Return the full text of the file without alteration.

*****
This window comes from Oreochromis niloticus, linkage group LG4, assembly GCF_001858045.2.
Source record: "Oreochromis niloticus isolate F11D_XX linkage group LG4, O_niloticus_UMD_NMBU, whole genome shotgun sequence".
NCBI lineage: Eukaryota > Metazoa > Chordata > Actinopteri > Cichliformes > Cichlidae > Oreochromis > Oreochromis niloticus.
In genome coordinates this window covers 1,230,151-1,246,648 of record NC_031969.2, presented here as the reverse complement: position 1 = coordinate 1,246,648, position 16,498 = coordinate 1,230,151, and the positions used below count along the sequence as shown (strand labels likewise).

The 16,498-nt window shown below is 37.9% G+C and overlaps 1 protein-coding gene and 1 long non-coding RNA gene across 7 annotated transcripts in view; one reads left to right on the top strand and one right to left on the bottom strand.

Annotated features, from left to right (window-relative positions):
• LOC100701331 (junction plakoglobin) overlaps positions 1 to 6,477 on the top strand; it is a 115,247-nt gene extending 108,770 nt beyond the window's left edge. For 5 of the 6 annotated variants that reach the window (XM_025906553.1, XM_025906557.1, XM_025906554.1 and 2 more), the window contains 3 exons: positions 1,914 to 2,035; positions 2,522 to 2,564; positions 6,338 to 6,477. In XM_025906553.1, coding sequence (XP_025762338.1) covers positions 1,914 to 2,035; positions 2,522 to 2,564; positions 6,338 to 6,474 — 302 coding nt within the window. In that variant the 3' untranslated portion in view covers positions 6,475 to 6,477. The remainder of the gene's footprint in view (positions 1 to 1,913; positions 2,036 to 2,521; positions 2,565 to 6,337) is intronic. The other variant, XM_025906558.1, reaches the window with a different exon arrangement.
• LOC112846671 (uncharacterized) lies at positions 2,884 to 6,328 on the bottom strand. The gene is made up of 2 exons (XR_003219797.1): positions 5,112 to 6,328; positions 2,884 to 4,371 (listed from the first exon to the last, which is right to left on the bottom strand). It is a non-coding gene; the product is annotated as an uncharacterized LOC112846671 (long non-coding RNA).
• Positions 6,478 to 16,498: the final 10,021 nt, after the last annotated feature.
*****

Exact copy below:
This window comes from Oreochromis niloticus, linkage group LG4, assembly GCF_001858045.2.
Source record: "Oreochromis niloticus isolate F11D_XX linkage group LG4, O_niloticus_UMD_NMBU, whole genome shotgun sequence".
NCBI lineage: Eukaryota > Metazoa > Chordata > Actinopteri > Cichliformes > Cichlidae > Oreochromis > Oreochromis niloticus.
In genome coordinates this window covers 1,230,151-1,246,648 of record NC_031969.2, presented here as the reverse complement: position 1 = coordinate 1,246,648, position 16,498 = coordinate 1,230,151, and the positions used below count along the sequence as shown (strand labels likewise).

The 16,498-nt window shown below is 37.9% G+C and overlaps 1 protein-coding gene and 1 long non-coding RNA gene across 7 annotated transcripts in view; one reads left to right on the top strand and one right to left on the bottom strand.

Annotated features, from left to right (window-relative positions):
• LOC100701331 (junction plakoglobin) overlaps positions 1 to 6,477 on the top strand; it is a 115,247-nt gene extending 108,770 nt beyond the window's left edge. For 5 of the 6 annotated variants that reach the window (XM_025906553.1, XM_025906557.1, XM_025906554.1 and 2 more), the window contains 3 exons: positions 1,914 to 2,035; positions 2,522 to 2,564; positions 6,338 to 6,477. In XM_025906553.1, coding sequence (XP_025762338.1) covers positions 1,914 to 2,035; positions 2,522 to 2,564; positions 6,338 to 6,474 — 302 coding nt within the window. In that variant the 3' untranslated portion in view covers positions 6,475 to 6,477. The remainder of the gene's footprint in view (positions 1 to 1,913; positions 2,036 to 2,521; positions 2,565 to 6,337) is intronic. The other variant, XM_025906558.1, reaches the window with a different exon arrangement.
• LOC112846671 (uncharacterized) lies at positions 2,884 to 6,328 on the bottom strand. The gene is made up of 2 exons (XR_003219797.1): positions 5,112 to 6,328; positions 2,884 to 4,371 (listed from the first exon to the last, which is right to left on the bottom strand). It is a non-coding gene; the product is annotated as an uncharacterized LOC112846671 (long non-coding RNA).
• Positions 6,478 to 16,498: the final 10,021 nt, after the last annotated feature.